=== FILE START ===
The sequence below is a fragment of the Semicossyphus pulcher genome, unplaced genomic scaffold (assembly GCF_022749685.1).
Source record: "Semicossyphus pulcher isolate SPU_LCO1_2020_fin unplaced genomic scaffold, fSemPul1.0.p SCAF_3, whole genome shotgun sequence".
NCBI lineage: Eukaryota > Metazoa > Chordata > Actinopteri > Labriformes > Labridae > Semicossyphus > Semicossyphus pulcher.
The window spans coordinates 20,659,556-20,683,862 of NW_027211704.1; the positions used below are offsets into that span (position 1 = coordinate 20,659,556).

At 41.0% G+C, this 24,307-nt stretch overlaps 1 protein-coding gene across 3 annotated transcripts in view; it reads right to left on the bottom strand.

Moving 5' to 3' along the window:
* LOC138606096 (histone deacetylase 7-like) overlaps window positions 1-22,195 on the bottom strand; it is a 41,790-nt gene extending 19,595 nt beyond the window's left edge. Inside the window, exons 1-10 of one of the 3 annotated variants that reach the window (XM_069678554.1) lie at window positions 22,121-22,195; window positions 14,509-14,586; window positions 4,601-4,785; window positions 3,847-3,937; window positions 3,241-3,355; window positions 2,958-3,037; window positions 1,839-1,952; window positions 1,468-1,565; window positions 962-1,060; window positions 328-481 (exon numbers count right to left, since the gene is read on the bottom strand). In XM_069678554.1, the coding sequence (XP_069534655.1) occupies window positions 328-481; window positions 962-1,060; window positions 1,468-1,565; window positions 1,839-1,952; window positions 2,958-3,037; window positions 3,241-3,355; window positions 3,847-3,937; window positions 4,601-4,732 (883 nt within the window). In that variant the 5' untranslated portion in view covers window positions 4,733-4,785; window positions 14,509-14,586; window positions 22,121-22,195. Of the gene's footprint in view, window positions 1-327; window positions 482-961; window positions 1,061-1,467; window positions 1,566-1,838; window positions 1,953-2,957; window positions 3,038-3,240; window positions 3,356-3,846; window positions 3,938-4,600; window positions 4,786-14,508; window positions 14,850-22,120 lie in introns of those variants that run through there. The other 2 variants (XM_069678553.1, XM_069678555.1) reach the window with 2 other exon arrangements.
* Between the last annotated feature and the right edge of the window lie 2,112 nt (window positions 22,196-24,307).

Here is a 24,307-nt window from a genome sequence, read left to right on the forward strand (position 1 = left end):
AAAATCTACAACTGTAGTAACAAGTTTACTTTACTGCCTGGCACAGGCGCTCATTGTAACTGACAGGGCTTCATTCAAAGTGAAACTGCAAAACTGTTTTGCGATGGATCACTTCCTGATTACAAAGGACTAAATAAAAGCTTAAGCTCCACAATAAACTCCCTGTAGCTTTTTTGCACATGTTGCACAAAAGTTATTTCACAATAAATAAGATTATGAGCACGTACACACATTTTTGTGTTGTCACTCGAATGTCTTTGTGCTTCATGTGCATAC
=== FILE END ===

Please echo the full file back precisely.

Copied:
The sequence below is a fragment of the Semicossyphus pulcher genome, unplaced genomic scaffold (assembly GCF_022749685.1).
Source record: "Semicossyphus pulcher isolate SPU_LCO1_2020_fin unplaced genomic scaffold, fSemPul1.0.p SCAF_3, whole genome shotgun sequence".
NCBI lineage: Eukaryota > Metazoa > Chordata > Actinopteri > Labriformes > Labridae > Semicossyphus > Semicossyphus pulcher.
The window spans coordinates 20,659,556-20,683,862 of NW_027211704.1; the positions used below are offsets into that span (position 1 = coordinate 20,659,556).

At 41.0% G+C, this 24,307-nt stretch overlaps 1 protein-coding gene across 3 annotated transcripts in view; it reads right to left on the bottom strand.

Moving 5' to 3' along the window:
* LOC138606096 (histone deacetylase 7-like) overlaps window positions 1-22,195 on the bottom strand; it is a 41,790-nt gene extending 19,595 nt beyond the window's left edge. Inside the window, exons 1-10 of one of the 3 annotated variants that reach the window (XM_069678554.1) lie at window positions 22,121-22,195; window positions 14,509-14,586; window positions 4,601-4,785; window positions 3,847-3,937; window positions 3,241-3,355; window positions 2,958-3,037; window positions 1,839-1,952; window positions 1,468-1,565; window positions 962-1,060; window positions 328-481 (exon numbers count right to left, since the gene is read on the bottom strand). In XM_069678554.1, the coding sequence (XP_069534655.1) occupies window positions 328-481; window positions 962-1,060; window positions 1,468-1,565; window positions 1,839-1,952; window positions 2,958-3,037; window positions 3,241-3,355; window positions 3,847-3,937; window positions 4,601-4,732 (883 nt within the window). In that variant the 5' untranslated portion in view covers window positions 4,733-4,785; window positions 14,509-14,586; window positions 22,121-22,195. Of the gene's footprint in view, window positions 1-327; window positions 482-961; window positions 1,061-1,467; window positions 1,566-1,838; window positions 1,953-2,957; window positions 3,038-3,240; window positions 3,356-3,846; window positions 3,938-4,600; window positions 4,786-14,508; window positions 14,850-22,120 lie in introns of those variants that run through there. The other 2 variants (XM_069678553.1, XM_069678555.1) reach the window with 2 other exon arrangements.
* Between the last annotated feature and the right edge of the window lie 2,112 nt (window positions 22,196-24,307).

Here is a 24,307-nt window from a genome sequence, read left to right on the forward strand (position 1 = left end):
AAAATCTACAACTGTAGTAACAAGTTTACTTTACTGCCTGGCACAGGCGCTCATTGTAACTGACAGGGCTTCATTCAAAGTGAAACTGCAAAACTGTTTTGCGATGGATCACTTCCTGATTACAAAGGACTAAATAAAAGCTTAAGCTCCACAATAAACTCCCTGTAGCTTTTTTGCACATGTTGCACAAAAGTTATTTCACAATAAATAAGATTATGAGCACGTACACACATTTTTGTGTTGTCACTCGAATGTCTTTGTGCTTCATGTGCATAC